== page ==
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From Miguel González Castaños <>
Subject Re: redirecting people to maintenance mode
Date Wed, 22 Aug 2012 09:04:41 GMT
On 21/08/2012 17:00, Christopher Schultz wrote:
> Hash: SHA1
> Miguel,
> On 8/21/12 6:25 AM, Miguel González Castaños wrote:
>> Dear all,
>> I have a Tomcat web server. From time to time, I need to do some
>> maintenance and want people not to interact with the Tomcat server
>> while I'm doing it. The key thing here is that the Tomcat server is
>> up and running. This is what I want to achieve:
>> - I want all people to be redirected from 80/443 port at server1 to
>> a different URL http://server2/maintenance.html except my IP
>> address (so I can check Tomcat myself).
>> - If possible, I want this to be transparent to the user, so they
>> get a http redirect showing the server1 in the client's browser,
>> not server2 (but this is not that important).
>> I assume I can use iptables to redirect people to a different web
>> server, but how can I know that I need to redirect them to the
>> maintenance.html if that server is serving other web pages too?
> I don't know if you want to add this kind of complication to your
> environment, but this is pretty much what mod_jk was built for:
> distributing requests to one or more back-end Tomcat servers.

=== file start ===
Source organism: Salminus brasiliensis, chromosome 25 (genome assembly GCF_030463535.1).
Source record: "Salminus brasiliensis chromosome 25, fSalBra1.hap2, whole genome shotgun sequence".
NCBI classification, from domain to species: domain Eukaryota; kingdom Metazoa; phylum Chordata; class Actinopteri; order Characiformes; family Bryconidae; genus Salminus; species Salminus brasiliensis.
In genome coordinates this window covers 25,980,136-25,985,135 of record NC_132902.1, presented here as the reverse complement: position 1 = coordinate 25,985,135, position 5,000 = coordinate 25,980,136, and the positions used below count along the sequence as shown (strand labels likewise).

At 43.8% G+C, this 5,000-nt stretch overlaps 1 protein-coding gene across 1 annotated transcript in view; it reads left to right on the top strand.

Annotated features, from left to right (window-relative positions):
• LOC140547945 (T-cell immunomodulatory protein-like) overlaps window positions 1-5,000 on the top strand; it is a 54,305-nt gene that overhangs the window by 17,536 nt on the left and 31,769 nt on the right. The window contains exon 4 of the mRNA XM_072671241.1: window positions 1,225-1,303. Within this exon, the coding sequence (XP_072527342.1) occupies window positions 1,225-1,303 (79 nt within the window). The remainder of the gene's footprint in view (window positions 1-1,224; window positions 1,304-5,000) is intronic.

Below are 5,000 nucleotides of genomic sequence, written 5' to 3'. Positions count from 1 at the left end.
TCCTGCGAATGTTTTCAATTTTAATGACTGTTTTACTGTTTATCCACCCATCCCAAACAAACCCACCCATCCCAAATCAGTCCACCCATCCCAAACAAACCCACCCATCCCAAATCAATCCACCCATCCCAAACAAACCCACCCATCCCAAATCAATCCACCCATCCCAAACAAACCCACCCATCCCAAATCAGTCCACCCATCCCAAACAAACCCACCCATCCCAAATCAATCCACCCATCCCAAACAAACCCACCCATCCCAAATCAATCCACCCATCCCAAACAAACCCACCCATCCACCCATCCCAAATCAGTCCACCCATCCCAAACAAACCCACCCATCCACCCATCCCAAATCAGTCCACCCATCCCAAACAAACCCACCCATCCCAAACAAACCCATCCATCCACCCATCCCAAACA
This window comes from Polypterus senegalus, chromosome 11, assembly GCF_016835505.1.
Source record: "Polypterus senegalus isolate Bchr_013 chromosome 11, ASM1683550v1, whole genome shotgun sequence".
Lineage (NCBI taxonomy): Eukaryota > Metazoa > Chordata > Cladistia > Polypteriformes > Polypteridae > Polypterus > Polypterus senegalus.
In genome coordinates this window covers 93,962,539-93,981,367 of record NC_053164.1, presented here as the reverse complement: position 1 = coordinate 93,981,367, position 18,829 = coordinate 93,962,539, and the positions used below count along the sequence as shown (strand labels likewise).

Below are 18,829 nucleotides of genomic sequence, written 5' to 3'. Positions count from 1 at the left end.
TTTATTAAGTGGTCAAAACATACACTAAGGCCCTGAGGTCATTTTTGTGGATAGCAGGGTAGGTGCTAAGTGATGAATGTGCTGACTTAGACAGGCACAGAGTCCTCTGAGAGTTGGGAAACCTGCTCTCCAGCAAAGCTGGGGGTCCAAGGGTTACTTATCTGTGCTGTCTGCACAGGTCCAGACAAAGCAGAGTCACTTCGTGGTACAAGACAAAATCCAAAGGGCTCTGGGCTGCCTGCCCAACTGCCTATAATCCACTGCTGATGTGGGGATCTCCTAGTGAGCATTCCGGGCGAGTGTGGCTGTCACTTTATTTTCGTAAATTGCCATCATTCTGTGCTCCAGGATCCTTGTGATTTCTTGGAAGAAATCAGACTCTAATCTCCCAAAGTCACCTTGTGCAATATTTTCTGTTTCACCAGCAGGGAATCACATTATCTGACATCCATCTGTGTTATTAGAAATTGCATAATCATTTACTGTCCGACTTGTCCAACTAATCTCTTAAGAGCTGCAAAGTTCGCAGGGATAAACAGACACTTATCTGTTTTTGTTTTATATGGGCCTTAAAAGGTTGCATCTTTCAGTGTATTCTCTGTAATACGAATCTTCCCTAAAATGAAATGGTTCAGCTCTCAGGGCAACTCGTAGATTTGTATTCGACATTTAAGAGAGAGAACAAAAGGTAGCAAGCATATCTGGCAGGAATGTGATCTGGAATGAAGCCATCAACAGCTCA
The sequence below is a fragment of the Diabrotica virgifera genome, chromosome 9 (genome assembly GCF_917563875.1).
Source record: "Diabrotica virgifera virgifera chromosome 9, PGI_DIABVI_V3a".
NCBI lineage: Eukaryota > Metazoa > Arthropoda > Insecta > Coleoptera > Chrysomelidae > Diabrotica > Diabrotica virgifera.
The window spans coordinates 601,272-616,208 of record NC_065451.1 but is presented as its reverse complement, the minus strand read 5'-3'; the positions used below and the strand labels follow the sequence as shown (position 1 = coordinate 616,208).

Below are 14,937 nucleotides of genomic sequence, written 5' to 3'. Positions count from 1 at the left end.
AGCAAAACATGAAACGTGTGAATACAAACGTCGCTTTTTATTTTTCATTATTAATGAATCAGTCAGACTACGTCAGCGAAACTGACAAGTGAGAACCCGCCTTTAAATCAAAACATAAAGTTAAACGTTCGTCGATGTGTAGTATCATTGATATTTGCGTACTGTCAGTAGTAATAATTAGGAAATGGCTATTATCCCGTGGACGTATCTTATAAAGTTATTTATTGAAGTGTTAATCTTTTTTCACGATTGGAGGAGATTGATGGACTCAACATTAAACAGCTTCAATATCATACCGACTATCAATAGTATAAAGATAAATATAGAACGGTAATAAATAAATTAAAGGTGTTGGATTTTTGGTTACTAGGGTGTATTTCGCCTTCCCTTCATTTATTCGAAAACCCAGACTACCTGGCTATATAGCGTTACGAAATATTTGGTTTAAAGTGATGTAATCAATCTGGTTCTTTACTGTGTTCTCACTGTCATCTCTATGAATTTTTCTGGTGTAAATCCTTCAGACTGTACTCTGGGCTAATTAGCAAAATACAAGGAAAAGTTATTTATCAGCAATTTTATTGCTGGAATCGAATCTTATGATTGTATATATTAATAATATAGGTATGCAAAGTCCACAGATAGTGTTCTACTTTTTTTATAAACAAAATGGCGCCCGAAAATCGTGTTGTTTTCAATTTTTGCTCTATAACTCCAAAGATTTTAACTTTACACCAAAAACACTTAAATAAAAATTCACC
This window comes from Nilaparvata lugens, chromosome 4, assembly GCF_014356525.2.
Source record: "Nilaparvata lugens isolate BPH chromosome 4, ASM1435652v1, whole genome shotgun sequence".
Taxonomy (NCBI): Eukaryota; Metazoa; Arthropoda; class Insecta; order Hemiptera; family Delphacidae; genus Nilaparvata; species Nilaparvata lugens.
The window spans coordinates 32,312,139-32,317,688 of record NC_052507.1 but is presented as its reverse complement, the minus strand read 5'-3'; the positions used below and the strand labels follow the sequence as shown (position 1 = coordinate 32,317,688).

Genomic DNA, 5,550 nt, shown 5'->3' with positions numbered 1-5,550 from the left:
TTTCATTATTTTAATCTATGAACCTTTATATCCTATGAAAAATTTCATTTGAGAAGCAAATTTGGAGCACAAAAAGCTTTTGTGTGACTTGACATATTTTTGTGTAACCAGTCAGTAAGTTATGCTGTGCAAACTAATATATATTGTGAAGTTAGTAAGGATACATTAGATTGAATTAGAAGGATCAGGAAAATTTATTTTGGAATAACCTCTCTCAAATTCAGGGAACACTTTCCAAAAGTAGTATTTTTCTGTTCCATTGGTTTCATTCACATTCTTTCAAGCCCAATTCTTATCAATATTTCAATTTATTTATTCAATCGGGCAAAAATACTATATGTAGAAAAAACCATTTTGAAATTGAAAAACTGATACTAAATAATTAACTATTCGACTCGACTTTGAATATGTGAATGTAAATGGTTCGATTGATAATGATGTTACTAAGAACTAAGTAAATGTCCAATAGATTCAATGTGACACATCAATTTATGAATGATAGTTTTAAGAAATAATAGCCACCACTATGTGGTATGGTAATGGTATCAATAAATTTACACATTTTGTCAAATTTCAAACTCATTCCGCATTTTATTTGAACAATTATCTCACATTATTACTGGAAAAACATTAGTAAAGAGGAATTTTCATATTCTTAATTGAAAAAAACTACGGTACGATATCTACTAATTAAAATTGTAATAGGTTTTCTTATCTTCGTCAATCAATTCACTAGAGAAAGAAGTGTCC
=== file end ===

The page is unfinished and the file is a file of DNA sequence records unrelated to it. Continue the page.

> With mod_jk's management interface, you can take (load-balanced)
> workers out of a pool, upgrade them, then add them back to the pool.
> Before you add them back, you can always access them directly if you
> have set up an HTTP <Connector> and you can feel free to use any
> technique (iptables, bind to, etc.) to prevent direct access
> to the HTTP port from normal users.
> The use of Apache httpd out in front of your app server(s) also means
> that you can detect error conditions in the Tomcat instance (like it's
> crashed or whatever) and give a semi-nice error message instead of a
> connection failure.
> This is one of those situations where using Apache httpd out in front
> of Tomcat makes some sense: not for performance, but for availability.
> See Mladen's article with explains some of the why, what and how of
> setting up a mod_jk-based cluster:
It makes sense. I will give it a thought. Unfortunately until we migrate 
to a bigger server, I'm not sure the overhead of Apache is too much. 
Although I know Apache is faster for static content.

Many thanks for your thoughts


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